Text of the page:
The end of summer vacation is fast approaching and it is time to get ready for the kids to head back to school. However, preparing for the upcoming school year can be stressful for your whole family. The tips below will help you remain stress-free as your family gets ready for the new school year.
- Who’s riding the bus? – If your children will be taking the bus, visit their bus stop head of time and determine the best walking route to the bus stop as well as go over who will be walking them to bus stop and who will be there to meet them when they get off the bus in the afternoon. If you’ll be driving your kids to school, determine the best travel route before the first day of school. Additionally, if you’ll be heading to work after dropping your kids off, it would be a good idea to plan your entire route from home, to school, to work and back again.
- Backpacks and belongings. – Before school starts, designate a space in your home for the children to store backpacks, school IDs, jackets, etc., when they get home from school each day. If they place their belongings in the designated space, everything will be easy to find in the morning.
- Establish a routine. – Having a predictable routine works well for kids. They know what is expected of them and what will happen next. Establish a routine for everyone in your family from waking up, to eating breakfast, getting dressed and heading out the door. With a predictable morning schedule, your kids will remain stress-free. If that are stress-free, chances are you will be too.
- Make time for breakfast. – We know breakfast is good for us, so make time to eat something before you head out the door. Breakfast staves off hunger, provides energy and improves mood. If the kids are energetic and in a good mood, they’ll be ready to start their days. Make sure you eat breakfast as well.
- Shop strategically. – There is no need to run out and buy 5-10 new outfits for each child before school starts. Instead, determine what each child has outgrown and replace those items or fill in the gaps with clothing each child will need. This will prevent overbuying and keep your budget in check. Additionally, only purchase school supplies on the list that is provided by the teacher/school. There is no sense in spending money on unnecessary supplies.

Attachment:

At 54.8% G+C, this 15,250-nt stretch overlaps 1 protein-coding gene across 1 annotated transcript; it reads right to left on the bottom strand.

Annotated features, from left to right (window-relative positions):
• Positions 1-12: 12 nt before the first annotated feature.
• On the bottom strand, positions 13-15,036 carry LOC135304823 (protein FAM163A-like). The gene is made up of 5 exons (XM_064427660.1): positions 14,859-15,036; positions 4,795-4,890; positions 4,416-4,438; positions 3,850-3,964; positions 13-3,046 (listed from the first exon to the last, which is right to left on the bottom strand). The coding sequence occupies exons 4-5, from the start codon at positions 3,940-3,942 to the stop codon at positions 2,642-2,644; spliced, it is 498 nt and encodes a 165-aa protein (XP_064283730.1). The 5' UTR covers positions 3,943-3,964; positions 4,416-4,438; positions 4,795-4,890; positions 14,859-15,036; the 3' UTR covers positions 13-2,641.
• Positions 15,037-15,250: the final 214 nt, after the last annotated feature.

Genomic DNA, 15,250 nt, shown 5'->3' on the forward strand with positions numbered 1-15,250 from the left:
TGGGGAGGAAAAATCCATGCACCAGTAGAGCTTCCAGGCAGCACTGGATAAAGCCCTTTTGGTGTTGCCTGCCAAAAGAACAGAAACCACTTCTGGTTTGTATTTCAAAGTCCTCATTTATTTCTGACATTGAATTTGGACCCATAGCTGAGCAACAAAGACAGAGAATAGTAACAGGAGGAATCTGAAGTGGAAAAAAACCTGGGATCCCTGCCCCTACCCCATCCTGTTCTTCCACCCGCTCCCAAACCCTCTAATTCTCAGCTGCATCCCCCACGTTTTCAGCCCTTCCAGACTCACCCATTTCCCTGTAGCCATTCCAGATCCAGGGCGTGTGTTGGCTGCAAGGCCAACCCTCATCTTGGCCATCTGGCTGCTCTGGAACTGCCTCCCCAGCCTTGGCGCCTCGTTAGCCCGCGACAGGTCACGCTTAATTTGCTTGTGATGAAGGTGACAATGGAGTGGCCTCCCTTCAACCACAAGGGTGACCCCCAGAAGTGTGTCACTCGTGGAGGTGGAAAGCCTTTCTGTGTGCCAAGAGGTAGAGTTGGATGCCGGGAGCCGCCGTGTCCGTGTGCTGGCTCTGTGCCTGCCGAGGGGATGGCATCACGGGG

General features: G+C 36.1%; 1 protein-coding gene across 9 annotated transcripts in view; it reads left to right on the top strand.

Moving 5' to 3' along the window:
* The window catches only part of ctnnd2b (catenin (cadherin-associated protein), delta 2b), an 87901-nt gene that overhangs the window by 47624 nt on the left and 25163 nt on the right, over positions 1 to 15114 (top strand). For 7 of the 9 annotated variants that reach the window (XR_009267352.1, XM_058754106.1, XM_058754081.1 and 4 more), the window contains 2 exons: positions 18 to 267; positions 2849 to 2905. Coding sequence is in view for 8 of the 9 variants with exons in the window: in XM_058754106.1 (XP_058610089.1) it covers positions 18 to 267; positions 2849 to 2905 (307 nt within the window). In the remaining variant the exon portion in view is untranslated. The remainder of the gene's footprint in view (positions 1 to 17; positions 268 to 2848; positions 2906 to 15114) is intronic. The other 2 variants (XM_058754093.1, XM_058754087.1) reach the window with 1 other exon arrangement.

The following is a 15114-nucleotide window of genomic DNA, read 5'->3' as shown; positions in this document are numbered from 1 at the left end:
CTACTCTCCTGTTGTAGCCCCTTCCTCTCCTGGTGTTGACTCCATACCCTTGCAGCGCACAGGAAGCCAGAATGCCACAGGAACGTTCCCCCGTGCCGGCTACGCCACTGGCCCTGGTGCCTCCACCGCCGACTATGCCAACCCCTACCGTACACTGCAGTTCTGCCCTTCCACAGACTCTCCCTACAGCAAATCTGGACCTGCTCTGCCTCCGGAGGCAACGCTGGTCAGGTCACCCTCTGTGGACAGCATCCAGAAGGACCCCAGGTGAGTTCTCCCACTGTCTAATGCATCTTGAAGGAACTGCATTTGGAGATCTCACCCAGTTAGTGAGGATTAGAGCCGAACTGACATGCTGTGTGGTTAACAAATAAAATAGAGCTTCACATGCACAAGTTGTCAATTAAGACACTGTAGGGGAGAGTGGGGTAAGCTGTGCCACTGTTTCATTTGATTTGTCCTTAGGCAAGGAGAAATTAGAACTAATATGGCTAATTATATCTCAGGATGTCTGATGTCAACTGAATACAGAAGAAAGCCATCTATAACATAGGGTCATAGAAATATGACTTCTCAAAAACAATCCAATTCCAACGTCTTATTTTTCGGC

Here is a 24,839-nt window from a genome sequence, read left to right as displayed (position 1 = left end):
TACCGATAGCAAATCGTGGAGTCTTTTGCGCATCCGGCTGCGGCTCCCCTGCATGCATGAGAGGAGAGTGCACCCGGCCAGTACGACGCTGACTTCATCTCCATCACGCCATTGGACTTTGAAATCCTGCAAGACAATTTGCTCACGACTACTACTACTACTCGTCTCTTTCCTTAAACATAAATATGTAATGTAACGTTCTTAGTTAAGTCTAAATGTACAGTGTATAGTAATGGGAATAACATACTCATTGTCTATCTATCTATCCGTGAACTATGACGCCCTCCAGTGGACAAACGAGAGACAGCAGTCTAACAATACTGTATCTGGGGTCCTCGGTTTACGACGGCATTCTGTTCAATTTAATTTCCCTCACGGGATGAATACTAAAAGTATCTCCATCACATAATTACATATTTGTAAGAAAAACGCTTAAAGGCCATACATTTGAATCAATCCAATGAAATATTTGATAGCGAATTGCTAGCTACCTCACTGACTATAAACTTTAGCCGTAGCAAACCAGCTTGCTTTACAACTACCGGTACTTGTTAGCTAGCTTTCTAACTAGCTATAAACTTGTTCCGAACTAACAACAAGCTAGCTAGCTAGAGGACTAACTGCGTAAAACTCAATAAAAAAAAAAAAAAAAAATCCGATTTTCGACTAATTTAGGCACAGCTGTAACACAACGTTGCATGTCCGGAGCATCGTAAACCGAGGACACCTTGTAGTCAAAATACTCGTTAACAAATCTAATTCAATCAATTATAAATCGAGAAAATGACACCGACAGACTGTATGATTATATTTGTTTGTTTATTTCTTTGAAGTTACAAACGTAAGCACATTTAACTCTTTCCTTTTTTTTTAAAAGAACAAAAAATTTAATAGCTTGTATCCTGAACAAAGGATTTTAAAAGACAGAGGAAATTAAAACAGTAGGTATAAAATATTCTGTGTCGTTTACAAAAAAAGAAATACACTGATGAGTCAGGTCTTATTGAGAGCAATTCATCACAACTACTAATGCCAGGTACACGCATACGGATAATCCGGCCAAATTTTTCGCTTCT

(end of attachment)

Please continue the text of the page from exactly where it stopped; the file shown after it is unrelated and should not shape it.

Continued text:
- Get sleep. – You cannot expect your children to stay focused at school (or you at work) without proper sleep. Aim for seven to nine hours of sleep a night. Establish bedtimes for each child and stick to them. With proper sleep, your entire family will be well rested and ready for the next day.
If you have spent any time around older folks, you may have heard of a radio show from way back in the day called Fibber McGee and Molly. Fibber had a hall closet that he stored everything in and when the door was opened an avalanche of items fell out. Anyone who lives with a minimal amount of storage space can certainly sympathize with this situation. Just where can you go with all of your stuff? This two-car garage plan that is right up your alley or maybe just behind the house. Not only is there space to house two autos and a workbench for all those projects that you can’t do without one, there is a loft with 485 square feet of storage. Organize all of that extra clutter that has nowhere else to go. If you miss Fibber’s closet, don’t worry, there’s one included with this garage loft plan right next to the workbench.